Q362 Mr Sanders: The Metropolitan Police told us that they have to deal with a lot of allegations to do with electoral fraud. They have said a lot of that is to do with casting doubt as to opponents' campaigning practices and they have put that down to a tactic adopted by most, if not all, of the mainstream registered parties over the years. Have you come across such allegations and how can such practices be discouraged?

  Lord Greaves: Are you asking me?

  Q363 Chairman: We are asking all three of you. We are getting pretty tight for time now so if you could just have short answers if you think it is relevant.

  Mr Watt: I have never come across any spurious allegations. I have certainly heard what was said yesterday and I have heard people say there have been spurious allegations. I do not think there is widespread fraud and I think these spurious allegations are about casting doubt on the integrity of people involved in the elections.

  Lord Greaves: My experiences in Lancashire and in the North West where there have been lots of allegations have mainly been to do with campaigns involving large Asian communities and the police found it very difficult to investigate for three reasons. The first is that Lancashire Police do not seem so understand elections.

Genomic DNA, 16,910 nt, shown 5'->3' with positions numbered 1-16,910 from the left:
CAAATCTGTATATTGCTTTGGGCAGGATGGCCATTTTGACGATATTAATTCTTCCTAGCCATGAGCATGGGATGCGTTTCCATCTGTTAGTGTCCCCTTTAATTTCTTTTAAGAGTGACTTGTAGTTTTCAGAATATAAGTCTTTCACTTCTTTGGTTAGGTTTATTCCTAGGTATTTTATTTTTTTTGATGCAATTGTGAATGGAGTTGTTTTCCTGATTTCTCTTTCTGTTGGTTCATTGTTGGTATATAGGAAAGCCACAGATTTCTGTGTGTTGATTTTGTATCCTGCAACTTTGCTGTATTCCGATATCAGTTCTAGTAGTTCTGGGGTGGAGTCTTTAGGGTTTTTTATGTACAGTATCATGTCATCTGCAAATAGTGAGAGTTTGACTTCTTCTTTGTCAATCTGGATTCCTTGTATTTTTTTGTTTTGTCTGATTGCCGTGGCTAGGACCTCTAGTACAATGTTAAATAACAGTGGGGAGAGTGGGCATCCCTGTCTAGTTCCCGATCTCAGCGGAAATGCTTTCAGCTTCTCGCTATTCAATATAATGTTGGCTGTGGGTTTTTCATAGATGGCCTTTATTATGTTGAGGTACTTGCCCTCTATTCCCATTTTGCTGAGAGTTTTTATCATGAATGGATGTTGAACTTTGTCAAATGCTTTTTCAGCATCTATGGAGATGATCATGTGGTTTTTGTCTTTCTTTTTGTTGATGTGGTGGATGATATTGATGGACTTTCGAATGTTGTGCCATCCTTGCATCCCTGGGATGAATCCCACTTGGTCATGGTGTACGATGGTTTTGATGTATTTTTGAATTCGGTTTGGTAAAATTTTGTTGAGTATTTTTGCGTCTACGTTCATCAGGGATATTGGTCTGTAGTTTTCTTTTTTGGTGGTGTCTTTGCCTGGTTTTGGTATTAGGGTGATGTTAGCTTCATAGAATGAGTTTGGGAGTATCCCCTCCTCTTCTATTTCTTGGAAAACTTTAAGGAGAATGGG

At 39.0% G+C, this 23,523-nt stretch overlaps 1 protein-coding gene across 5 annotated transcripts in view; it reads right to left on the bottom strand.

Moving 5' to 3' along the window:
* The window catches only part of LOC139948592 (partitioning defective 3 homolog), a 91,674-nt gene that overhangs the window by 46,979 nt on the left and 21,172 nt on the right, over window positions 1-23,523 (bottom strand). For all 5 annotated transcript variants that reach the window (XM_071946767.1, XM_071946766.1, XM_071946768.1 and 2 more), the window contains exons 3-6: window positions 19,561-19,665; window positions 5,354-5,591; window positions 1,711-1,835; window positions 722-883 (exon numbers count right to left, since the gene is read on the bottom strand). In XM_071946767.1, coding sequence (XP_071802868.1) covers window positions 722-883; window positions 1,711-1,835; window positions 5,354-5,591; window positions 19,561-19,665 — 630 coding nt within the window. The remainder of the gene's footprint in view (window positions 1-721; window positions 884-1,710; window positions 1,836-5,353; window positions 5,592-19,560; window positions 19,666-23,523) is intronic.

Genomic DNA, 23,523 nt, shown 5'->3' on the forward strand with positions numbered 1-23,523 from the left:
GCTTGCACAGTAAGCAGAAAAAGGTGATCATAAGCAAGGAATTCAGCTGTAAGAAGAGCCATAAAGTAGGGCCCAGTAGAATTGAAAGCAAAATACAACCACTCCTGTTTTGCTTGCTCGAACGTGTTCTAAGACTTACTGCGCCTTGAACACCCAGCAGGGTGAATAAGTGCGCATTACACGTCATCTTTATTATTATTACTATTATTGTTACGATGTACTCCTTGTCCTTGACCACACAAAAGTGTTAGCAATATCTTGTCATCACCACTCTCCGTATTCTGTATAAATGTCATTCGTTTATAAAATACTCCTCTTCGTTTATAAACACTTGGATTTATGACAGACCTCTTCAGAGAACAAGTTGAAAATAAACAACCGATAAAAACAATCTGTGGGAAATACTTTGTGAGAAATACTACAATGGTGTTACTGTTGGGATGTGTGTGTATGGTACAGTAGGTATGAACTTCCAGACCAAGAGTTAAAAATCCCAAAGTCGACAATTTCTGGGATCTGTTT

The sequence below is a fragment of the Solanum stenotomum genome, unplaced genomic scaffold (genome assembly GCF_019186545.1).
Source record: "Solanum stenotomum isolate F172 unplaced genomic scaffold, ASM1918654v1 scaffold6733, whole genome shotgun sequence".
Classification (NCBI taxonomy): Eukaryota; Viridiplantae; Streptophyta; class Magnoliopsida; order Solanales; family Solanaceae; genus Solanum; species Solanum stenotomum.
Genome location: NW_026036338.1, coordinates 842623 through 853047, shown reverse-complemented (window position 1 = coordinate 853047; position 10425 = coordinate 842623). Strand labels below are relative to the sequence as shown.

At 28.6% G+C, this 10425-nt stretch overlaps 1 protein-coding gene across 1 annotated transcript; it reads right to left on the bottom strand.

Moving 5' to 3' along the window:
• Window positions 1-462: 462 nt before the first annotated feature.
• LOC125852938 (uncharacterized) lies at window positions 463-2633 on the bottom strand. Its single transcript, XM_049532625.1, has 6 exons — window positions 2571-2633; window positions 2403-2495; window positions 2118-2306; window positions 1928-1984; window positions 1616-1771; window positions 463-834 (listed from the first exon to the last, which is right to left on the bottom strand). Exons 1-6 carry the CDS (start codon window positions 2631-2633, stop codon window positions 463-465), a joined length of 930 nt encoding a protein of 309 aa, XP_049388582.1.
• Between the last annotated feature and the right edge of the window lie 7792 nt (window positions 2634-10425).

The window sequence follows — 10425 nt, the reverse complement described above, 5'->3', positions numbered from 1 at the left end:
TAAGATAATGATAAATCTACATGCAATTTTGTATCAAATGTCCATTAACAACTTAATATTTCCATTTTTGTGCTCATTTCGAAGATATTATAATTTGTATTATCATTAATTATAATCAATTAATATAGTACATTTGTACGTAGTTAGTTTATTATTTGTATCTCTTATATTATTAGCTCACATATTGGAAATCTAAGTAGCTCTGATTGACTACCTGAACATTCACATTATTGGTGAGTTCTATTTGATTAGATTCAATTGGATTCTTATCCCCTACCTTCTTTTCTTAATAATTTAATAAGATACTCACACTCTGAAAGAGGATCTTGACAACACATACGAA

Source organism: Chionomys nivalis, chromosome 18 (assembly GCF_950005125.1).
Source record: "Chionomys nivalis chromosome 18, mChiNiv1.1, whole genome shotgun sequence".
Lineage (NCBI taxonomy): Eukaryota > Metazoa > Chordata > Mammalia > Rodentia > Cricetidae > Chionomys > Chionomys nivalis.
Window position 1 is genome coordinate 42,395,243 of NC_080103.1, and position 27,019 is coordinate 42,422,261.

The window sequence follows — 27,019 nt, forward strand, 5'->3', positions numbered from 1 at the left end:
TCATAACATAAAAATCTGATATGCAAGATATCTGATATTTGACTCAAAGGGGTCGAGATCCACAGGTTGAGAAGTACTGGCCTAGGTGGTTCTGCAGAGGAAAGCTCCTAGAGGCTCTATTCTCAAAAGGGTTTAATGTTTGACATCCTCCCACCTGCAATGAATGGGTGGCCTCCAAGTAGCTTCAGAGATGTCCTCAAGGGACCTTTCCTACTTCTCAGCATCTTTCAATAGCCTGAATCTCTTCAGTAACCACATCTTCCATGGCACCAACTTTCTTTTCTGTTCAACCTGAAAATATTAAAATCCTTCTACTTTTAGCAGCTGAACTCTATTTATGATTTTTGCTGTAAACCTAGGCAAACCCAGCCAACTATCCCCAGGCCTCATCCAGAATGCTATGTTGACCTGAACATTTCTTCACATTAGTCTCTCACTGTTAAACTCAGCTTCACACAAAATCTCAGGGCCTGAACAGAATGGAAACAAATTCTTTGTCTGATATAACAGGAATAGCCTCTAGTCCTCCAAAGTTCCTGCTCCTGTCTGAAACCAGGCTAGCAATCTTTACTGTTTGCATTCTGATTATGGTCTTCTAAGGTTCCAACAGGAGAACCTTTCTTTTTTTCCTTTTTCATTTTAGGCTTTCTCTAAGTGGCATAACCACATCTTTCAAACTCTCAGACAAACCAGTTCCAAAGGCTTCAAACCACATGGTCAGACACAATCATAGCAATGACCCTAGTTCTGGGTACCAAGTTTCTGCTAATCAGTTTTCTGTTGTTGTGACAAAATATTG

Q364 Chairman: We had a lot of evidence on that yesterday about those problems.

  Lord Greaves: Can I just say the second problem is the language and cultural problem getting through to people and the third is that—and this is important—they are only prepared to go forward with complaints if the individual elector whose vote has been stolen allegedly makes an individual complaint and they will not do it on the allegation of third parties such as political parties, and I think that is a serious difficulty.

  Mr Barwell: I think there are two issues. One is what is the proven level of fraud that has taken place. The second is perception because it is important that there is public confidence in the electoral system and perception is an important part of that.

  Q365 Chairman: Do you want roll-out for the General Election?

  Lord Greaves: No.

  Mr Barwell: Not yet.

  Q366 Chris Mole: Should a "marked copy" of the electoral register be made available? If so, when? We are really after this issue of access to a daily marked register?

  Mr Watt: We are very happy with the legislation as it is currently drafted in the Pilots Bill with the polling progress information. We think it strikes a sensible balance in terms of frequency which is not more than once a day and a minimum of twice a week. I think that is very sensible and it also useful for the political parties in terms of issues of fraud, and that sort of thing. It will be political parties who will notice if there is widespread fraud. It will also be political parties who will notice by using that information if there are delivery problems. If the Royal Mail or another deliverer has a particular problem in delivering postal votes in a particular area it will be political parties doing their normal activity who will notice that first. We think it is a very welcome move.